BigBangTheory

A new poll says the majority of Americans don’t believe in the Big Bang Theory, but scientists are doubting the accuracy of the survey.

In late March 2014, the Associated Press conducted a survey of just over 1,000 individuals. Much to the shock of the scientific community, the majority of survey participants (51%) do not think the concepts underlying the Big Bang Theory truly happened, and 40% of contributors do not believe in global warming or evolution.

Although scientists are suggesting that these numbers prove historical and scientific ignorance amongst the general American population, perhaps the study itself is not the most authentic representation of the nation’s people. With more than 300 million citizens living in the United States, the sample size of this particular survey is equal to less than 1% of the entire population.

Even if the methods of data collection used by the AP are shown to be fair and unbiased, any scientists or mathematician should side eye such a small sample size that is claiming to represent something so much larger. Not to mention, survey participants were recruited through telephone, mailing address, and eventually an internet interview. All of these technological advancements require that participants have a certain socio-economical status that allows them access to these devices.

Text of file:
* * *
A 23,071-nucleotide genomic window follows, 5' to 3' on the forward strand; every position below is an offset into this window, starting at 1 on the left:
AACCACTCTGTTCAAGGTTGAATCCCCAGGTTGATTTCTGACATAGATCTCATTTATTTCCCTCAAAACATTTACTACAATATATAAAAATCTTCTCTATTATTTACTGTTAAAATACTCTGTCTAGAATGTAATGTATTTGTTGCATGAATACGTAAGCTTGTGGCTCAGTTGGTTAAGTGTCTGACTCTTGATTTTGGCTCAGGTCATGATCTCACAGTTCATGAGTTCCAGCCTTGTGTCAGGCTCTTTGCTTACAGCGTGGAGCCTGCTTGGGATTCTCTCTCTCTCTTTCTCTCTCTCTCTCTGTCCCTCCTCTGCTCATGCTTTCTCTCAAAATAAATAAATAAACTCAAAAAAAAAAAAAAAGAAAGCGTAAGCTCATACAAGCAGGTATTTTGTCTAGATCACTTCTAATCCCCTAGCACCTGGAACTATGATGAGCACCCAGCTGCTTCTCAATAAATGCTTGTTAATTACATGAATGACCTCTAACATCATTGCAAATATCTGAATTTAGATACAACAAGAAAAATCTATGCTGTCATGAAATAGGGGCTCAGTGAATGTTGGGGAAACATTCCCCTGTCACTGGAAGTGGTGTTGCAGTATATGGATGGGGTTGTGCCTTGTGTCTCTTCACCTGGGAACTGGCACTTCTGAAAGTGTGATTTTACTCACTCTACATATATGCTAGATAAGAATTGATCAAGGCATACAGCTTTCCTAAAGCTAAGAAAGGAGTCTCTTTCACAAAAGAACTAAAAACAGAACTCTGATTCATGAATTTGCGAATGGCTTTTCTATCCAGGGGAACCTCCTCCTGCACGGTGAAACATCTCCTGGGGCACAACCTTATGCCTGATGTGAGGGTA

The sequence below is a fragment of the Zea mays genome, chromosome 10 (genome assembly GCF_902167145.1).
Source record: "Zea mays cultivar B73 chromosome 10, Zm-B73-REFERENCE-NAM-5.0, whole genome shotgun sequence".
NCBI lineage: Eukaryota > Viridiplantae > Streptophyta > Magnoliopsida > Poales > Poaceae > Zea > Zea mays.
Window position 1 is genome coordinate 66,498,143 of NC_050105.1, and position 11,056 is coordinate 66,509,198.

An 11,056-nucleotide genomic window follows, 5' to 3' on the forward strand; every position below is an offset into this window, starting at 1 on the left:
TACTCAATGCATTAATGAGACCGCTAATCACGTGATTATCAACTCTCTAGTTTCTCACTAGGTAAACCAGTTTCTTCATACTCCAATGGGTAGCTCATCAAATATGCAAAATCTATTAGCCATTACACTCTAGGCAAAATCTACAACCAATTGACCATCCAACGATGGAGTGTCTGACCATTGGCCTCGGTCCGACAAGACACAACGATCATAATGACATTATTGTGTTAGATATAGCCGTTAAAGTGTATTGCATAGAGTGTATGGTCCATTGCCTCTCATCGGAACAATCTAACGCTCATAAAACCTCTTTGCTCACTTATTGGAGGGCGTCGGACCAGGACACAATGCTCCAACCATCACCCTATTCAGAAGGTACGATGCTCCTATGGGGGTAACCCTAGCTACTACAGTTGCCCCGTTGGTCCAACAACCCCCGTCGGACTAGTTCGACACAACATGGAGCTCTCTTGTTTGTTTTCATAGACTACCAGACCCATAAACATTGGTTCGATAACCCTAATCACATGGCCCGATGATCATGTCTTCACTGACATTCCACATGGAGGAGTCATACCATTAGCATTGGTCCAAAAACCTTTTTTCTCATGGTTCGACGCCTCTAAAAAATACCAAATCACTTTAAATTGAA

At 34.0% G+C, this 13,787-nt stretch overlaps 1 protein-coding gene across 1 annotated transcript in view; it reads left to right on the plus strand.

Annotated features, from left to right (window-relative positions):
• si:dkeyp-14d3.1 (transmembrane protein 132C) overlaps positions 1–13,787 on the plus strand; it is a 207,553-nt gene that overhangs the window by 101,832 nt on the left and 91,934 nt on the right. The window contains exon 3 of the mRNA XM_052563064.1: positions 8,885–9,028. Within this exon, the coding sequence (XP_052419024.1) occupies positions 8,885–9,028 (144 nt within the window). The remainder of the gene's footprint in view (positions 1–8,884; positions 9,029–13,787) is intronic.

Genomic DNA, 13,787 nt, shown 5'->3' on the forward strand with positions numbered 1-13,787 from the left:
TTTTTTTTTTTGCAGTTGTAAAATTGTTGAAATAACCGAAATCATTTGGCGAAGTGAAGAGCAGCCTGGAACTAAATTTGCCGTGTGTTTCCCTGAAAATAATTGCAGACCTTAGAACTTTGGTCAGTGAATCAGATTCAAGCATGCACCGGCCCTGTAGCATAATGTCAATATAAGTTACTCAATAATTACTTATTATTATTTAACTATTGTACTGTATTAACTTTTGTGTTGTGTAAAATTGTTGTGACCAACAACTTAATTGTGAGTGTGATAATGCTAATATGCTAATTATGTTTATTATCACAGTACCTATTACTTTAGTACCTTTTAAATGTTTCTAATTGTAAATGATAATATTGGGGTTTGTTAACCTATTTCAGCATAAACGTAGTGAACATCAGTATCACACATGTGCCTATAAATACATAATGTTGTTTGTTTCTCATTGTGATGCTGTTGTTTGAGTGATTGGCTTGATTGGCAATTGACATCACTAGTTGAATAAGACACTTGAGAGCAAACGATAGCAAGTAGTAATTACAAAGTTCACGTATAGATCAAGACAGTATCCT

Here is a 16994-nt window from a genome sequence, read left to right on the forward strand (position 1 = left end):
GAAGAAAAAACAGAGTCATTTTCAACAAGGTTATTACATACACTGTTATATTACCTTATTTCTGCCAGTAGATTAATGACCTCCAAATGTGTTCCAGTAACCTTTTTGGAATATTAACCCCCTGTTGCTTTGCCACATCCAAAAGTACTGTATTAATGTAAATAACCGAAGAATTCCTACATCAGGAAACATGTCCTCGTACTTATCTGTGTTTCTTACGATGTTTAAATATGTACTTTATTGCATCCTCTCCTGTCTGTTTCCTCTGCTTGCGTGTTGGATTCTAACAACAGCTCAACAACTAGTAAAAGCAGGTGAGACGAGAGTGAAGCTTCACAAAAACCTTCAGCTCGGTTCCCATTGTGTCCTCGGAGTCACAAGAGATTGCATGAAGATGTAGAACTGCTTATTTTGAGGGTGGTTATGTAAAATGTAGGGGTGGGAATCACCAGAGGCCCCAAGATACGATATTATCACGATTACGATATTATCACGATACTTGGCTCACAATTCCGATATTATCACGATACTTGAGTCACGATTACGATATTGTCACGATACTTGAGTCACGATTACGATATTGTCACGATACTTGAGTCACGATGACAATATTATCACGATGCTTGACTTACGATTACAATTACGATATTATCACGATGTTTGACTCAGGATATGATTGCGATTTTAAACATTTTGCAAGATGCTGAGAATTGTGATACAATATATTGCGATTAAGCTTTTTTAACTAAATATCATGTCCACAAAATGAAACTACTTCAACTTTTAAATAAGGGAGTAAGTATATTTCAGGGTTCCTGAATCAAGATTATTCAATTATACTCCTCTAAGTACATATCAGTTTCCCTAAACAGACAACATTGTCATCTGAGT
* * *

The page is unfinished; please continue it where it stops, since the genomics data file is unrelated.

If the methods of the Associated Press had captured a fair sample size that accurately represents the general American population, only 1%, or 10 people out of 1000, truly swayed that majority vote. From the perspective of a scientist, that 1% away from half of the study sample size is not enough to be considered significant.

During the same survey, the question asked all participants whether they considered themselves to be Christian, and 65% responded ‘No.’ Although it might be easy to assume that anyone who does not believe in the Big Bang automatically deems creation to a higher power, this theory is not necessarily the case.

Participants were not given the option to verbally describe how they truly felt that our Earth was created, so without having that information, it is not accurate or fair to make assumptions about their level of scientific understanding, much less the scientific appreciation of the entire US population.

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